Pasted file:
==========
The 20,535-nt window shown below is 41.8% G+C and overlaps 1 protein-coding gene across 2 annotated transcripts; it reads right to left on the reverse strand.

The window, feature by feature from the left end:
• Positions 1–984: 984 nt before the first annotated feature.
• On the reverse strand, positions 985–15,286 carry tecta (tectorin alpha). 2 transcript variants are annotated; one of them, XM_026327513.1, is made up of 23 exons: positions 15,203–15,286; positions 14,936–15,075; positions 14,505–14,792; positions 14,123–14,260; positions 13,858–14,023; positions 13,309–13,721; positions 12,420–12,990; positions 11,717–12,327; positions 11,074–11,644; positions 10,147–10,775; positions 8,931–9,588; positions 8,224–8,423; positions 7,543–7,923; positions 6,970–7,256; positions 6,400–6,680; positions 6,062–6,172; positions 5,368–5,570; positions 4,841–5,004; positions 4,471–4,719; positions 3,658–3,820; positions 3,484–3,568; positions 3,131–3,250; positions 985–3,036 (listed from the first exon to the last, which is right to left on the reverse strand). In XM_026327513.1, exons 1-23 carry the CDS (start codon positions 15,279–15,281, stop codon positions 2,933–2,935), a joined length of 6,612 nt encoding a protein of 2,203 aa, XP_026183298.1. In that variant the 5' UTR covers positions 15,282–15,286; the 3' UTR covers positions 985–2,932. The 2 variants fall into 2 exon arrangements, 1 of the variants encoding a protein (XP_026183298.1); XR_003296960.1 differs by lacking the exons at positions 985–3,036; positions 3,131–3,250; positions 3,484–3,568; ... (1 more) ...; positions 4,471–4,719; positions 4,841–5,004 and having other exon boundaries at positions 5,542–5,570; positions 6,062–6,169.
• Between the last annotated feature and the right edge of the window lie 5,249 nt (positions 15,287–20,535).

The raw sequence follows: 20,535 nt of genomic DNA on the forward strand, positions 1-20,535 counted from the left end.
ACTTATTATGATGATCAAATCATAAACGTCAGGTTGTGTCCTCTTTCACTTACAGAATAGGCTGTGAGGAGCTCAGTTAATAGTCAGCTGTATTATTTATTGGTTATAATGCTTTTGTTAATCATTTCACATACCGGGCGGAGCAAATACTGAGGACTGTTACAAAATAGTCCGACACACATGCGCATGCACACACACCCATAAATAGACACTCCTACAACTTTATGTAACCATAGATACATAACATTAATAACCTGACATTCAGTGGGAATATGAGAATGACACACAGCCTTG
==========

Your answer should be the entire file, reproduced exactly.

The 20,535-nt window shown below is 41.8% G+C and overlaps 1 protein-coding gene across 2 annotated transcripts; it reads right to left on the reverse strand.

The window, feature by feature from the left end:
• Positions 1–984: 984 nt before the first annotated feature.
• On the reverse strand, positions 985–15,286 carry tecta (tectorin alpha). 2 transcript variants are annotated; one of them, XM_026327513.1, is made up of 23 exons: positions 15,203–15,286; positions 14,936–15,075; positions 14,505–14,792; positions 14,123–14,260; positions 13,858–14,023; positions 13,309–13,721; positions 12,420–12,990; positions 11,717–12,327; positions 11,074–11,644; positions 10,147–10,775; positions 8,931–9,588; positions 8,224–8,423; positions 7,543–7,923; positions 6,970–7,256; positions 6,400–6,680; positions 6,062–6,172; positions 5,368–5,570; positions 4,841–5,004; positions 4,471–4,719; positions 3,658–3,820; positions 3,484–3,568; positions 3,131–3,250; positions 985–3,036 (listed from the first exon to the last, which is right to left on the reverse strand). In XM_026327513.1, exons 1-23 carry the CDS (start codon positions 15,279–15,281, stop codon positions 2,933–2,935), a joined length of 6,612 nt encoding a protein of 2,203 aa, XP_026183298.1. In that variant the 5' UTR covers positions 15,282–15,286; the 3' UTR covers positions 985–2,932. The 2 variants fall into 2 exon arrangements, 1 of the variants encoding a protein (XP_026183298.1); XR_003296960.1 differs by lacking the exons at positions 985–3,036; positions 3,131–3,250; positions 3,484–3,568; ... (1 more) ...; positions 4,471–4,719; positions 4,841–5,004 and having other exon boundaries at positions 5,542–5,570; positions 6,062–6,169.
• Between the last annotated feature and the right edge of the window lie 5,249 nt (positions 15,287–20,535).

The raw sequence follows: 20,535 nt of genomic DNA on the forward strand, positions 1-20,535 counted from the left end.
ACTTATTATGATGATCAAATCATAAACGTCAGGTTGTGTCCTCTTTCACTTACAGAATAGGCTGTGAGGAGCTCAGTTAATAGTCAGCTGTATTATTTATTGGTTATAATGCTTTTGTTAATCATTTCACATACCGGGCGGAGCAAATACTGAGGACTGTTACAAAATAGTCCGACACACATGCGCATGCACACACACCCATAAATAGACACTCCTACAACTTTATGTAACCATAGATACATAACATTAATAACCTGACATTCAGTGGGAATATGAGAATGACACACAGCCTTG